I call this priority management instead of time management because we all have the same 525,600 minutes in a year; what really counts is what we do with those minutes. Remember, when you say “yes” to something that isn’t a priority, you could be saying “no” to something that is.
This step is about setting long-term goals with a timeframe for when you want to have them accomplished. Considering my three- to five-year goals, I assess how much I’d have to accomplish this year to stay on that track. Once I have my annual goals, I develop quarterly and monthly goals also designed to keep me on that track. After monthly goals, it’s time to create your weekly to-do list and, finally, your daily to-do list—all designed to keep you on that track.
It’s important to note that most people overestimate what they can accomplish in a year but vastly underestimate what they can do in 10. Don’t be disappointed if you don’t get everything done you
expected in a year. Push on and surprise yourself by what you have done in the last 10 years and what you can get done in the next 10.
Developing positive affirmations—stating your goals as if they’ve already been realized—to recite twice or more daily is quite helpful. I find affirmations to be an extremely powerful tool. However, if you are not careful to follow the nine qualities of affirmations, you could be affirming something that might hurt you instead.
Visualization is something you can do anytime, anywhere. Simply create a mental image of what your life will be like once you have reached your goals.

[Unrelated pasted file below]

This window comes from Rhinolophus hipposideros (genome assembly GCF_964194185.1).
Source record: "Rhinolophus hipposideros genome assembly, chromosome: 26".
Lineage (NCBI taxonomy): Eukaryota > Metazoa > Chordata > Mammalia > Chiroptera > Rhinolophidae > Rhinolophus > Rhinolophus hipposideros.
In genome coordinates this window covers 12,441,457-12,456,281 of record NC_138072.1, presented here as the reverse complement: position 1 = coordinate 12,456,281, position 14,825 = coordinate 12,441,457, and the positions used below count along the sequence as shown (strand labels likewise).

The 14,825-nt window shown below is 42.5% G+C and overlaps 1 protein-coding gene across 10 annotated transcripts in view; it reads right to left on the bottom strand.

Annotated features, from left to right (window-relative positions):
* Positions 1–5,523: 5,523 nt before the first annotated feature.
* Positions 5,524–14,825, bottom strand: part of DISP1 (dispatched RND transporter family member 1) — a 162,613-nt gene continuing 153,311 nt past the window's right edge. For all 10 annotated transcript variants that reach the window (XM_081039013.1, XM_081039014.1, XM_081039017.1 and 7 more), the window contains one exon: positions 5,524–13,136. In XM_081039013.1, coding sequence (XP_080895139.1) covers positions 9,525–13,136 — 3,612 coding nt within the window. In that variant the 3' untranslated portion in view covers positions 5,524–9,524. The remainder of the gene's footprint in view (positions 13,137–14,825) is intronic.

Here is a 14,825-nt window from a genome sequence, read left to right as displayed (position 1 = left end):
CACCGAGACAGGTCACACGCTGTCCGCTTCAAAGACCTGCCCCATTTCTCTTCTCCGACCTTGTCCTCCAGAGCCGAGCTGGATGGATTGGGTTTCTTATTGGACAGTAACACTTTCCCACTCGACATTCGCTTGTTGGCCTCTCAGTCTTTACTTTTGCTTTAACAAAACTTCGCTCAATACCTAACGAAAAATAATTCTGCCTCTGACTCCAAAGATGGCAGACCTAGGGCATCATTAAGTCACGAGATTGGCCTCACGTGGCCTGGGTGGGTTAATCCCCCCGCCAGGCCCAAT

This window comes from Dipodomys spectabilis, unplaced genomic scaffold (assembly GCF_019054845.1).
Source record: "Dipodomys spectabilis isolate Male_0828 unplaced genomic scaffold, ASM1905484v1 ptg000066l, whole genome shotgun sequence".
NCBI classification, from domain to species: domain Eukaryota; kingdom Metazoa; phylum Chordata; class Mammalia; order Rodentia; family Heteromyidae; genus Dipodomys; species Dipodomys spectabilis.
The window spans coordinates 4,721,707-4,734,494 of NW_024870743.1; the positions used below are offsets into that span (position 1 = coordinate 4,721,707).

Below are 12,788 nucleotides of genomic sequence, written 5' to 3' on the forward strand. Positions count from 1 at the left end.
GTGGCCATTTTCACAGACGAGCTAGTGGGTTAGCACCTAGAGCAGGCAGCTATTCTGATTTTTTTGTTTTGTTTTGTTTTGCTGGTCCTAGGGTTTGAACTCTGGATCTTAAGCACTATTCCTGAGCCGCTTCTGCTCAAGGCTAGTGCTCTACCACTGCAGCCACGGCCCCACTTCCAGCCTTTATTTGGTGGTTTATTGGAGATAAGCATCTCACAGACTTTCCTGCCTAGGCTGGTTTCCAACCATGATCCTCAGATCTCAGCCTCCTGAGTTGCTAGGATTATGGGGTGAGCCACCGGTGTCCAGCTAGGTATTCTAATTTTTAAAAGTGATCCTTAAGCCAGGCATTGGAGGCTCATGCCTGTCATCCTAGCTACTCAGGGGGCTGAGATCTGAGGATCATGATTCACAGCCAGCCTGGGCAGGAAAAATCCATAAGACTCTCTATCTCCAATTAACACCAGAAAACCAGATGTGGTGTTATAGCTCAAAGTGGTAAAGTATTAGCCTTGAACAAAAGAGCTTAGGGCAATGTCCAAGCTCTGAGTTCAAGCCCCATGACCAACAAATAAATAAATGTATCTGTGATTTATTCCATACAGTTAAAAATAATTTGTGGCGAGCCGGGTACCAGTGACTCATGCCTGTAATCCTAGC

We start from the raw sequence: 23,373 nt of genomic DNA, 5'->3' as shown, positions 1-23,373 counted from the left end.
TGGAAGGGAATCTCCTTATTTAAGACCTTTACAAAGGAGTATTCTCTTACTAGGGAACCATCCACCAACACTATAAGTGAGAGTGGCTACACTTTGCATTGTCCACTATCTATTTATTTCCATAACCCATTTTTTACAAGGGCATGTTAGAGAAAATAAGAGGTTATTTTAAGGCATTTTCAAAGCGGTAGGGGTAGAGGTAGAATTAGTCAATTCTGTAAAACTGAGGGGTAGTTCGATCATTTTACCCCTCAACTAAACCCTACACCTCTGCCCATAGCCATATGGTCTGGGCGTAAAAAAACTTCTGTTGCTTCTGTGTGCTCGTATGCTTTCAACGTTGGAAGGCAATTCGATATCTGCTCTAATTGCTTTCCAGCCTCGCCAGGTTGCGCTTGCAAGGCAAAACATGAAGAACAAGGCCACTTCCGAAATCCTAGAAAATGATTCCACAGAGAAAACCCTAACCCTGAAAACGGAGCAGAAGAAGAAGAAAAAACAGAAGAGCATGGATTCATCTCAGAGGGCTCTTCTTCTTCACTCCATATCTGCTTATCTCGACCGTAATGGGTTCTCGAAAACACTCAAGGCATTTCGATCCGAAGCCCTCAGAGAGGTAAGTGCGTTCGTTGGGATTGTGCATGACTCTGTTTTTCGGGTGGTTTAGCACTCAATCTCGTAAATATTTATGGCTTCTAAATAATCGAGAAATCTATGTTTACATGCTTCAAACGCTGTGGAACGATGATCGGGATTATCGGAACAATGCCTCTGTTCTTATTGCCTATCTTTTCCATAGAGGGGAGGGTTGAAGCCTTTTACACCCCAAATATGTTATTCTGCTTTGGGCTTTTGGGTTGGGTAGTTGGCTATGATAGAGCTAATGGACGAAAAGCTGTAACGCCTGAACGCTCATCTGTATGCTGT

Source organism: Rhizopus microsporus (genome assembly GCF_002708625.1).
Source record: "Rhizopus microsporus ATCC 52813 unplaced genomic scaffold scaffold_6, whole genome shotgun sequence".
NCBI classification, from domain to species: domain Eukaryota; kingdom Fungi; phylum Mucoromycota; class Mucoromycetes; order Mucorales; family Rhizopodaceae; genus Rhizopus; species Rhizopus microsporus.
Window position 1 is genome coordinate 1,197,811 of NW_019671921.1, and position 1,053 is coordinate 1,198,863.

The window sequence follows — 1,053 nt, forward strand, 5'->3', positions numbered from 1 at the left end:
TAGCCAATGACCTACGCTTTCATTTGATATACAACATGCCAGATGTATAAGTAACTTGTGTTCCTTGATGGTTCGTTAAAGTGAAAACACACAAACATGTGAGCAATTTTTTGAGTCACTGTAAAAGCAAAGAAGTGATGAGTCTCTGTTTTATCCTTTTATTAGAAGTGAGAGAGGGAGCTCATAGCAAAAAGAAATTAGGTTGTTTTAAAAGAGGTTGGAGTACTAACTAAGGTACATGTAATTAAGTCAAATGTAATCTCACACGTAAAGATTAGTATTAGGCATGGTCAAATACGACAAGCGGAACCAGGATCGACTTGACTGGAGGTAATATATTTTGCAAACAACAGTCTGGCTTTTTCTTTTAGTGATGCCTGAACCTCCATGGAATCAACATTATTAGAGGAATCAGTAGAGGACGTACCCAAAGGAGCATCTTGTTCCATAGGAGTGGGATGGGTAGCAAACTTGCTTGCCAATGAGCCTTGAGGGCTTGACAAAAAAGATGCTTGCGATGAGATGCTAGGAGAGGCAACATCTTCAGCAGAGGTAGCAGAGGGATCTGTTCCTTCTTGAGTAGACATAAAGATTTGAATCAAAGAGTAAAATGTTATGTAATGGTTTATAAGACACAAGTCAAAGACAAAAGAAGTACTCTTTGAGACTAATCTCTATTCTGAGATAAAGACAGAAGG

In addition, practicing meditation will make space to seek guidance and wisdom from within. Sometimes you find your higher self and sometimes the messages feel divinely inspired. Taking time to be still can be extremely helpful in attracting the people and resources you need to move toward the life you want.
Develop gratitude for all you have while visualizing what you want. Keep a success journal to document your wins as well as what you learn from your mistakes. Choose your attitude and develop a growth mindset. Know that you can accomplish almost anything you are willing to put your time, energy and attention toward. Believe in yourself.
You will encounter fear and doubt along the way, but develop a proactive plan for managing those things. Divorce yourself from the people who don’t support you and your vision. Develop new, supportive relationships along the way.
Remaining motivated for the long haul can be challenging. It is important to have a burning desire to succeed, as well as an understanding of your reason. You will be more likely to succeed when you are in touch with your “why,” especially if it is something bigger than yourself. For example, let me share my personal “why.” Yes, I’d like to make more money, but it isn’t because I want to pad my bank account, increase my stock portfolio or stuff my mattress. More money means more marketing, which means I can reach more people with the messages of Mental Freedom. My “why” is about helping people learn how to live without the mental restrictions that lead to anger, depression and anxiety. Remembering your “why” can help motivate you on the days you consider giving up and abandoning your goals.
If you’d like some help with attaining your goals in 2021 using this seven-step system, check out my “Goal Attainment” eBook, which comes with an action book full of exercises, at www.bit.ly/goalattainment.